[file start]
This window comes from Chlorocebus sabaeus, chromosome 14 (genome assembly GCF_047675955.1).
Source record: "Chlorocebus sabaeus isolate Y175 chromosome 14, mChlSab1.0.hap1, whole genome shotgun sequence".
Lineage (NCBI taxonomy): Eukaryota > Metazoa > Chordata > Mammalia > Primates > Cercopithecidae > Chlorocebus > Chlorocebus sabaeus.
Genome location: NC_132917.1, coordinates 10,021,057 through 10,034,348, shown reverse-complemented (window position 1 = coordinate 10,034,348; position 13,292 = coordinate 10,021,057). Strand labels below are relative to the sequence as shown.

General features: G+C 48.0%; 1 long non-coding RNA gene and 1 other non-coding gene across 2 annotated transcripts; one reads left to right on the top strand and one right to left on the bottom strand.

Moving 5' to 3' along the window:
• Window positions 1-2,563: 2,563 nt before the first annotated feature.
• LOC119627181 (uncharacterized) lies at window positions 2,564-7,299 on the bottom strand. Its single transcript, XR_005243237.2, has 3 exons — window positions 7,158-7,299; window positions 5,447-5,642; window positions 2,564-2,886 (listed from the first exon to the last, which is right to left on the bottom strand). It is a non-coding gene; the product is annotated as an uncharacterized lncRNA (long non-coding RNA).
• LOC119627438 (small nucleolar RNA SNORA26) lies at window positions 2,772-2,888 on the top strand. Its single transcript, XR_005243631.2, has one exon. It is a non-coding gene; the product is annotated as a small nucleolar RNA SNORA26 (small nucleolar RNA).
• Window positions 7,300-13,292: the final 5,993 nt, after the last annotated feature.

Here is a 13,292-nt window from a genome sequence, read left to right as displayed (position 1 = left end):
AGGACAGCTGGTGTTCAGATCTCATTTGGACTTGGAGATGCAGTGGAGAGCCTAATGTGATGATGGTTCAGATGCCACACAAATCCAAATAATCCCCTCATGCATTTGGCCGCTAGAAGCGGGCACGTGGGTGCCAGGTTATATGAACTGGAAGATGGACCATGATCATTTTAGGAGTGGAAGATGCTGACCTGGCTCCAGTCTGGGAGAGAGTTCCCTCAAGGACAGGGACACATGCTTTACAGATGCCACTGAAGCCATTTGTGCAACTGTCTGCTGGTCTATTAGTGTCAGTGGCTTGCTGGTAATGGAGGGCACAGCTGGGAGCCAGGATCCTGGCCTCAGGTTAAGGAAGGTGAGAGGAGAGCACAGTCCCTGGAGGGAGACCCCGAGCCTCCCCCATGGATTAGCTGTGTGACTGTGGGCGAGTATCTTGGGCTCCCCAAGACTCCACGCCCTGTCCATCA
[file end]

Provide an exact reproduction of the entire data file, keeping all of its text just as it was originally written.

This window comes from Chlorocebus sabaeus, chromosome 14 (genome assembly GCF_047675955.1).
Source record: "Chlorocebus sabaeus isolate Y175 chromosome 14, mChlSab1.0.hap1, whole genome shotgun sequence".
Lineage (NCBI taxonomy): Eukaryota > Metazoa > Chordata > Mammalia > Primates > Cercopithecidae > Chlorocebus > Chlorocebus sabaeus.
Genome location: NC_132917.1, coordinates 10,021,057 through 10,034,348, shown reverse-complemented (window position 1 = coordinate 10,034,348; position 13,292 = coordinate 10,021,057). Strand labels below are relative to the sequence as shown.

General features: G+C 48.0%; 1 long non-coding RNA gene and 1 other non-coding gene across 2 annotated transcripts; one reads left to right on the top strand and one right to left on the bottom strand.

Moving 5' to 3' along the window:
• Window positions 1-2,563: 2,563 nt before the first annotated feature.
• LOC119627181 (uncharacterized) lies at window positions 2,564-7,299 on the bottom strand. Its single transcript, XR_005243237.2, has 3 exons — window positions 7,158-7,299; window positions 5,447-5,642; window positions 2,564-2,886 (listed from the first exon to the last, which is right to left on the bottom strand). It is a non-coding gene; the product is annotated as an uncharacterized lncRNA (long non-coding RNA).
• LOC119627438 (small nucleolar RNA SNORA26) lies at window positions 2,772-2,888 on the top strand. Its single transcript, XR_005243631.2, has one exon. It is a non-coding gene; the product is annotated as a small nucleolar RNA SNORA26 (small nucleolar RNA).
• Window positions 7,300-13,292: the final 5,993 nt, after the last annotated feature.

Here is a 13,292-nt window from a genome sequence, read left to right as displayed (position 1 = left end):
AGGACAGCTGGTGTTCAGATCTCATTTGGACTTGGAGATGCAGTGGAGAGCCTAATGTGATGATGGTTCAGATGCCACACAAATCCAAATAATCCCCTCATGCATTTGGCCGCTAGAAGCGGGCACGTGGGTGCCAGGTTATATGAACTGGAAGATGGACCATGATCATTTTAGGAGTGGAAGATGCTGACCTGGCTCCAGTCTGGGAGAGAGTTCCCTCAAGGACAGGGACACATGCTTTACAGATGCCACTGAAGCCATTTGTGCAACTGTCTGCTGGTCTATTAGTGTCAGTGGCTTGCTGGTAATGGAGGGCACAGCTGGGAGCCAGGATCCTGGCCTCAGGTTAAGGAAGGTGAGAGGAGAGCACAGTCCCTGGAGGGAGACCCCGAGCCTCCCCCATGGATTAGCTGTGTGACTGTGGGCGAGTATCTTGGGCTCCCCAAGACTCCACGCCCTGTCCATCA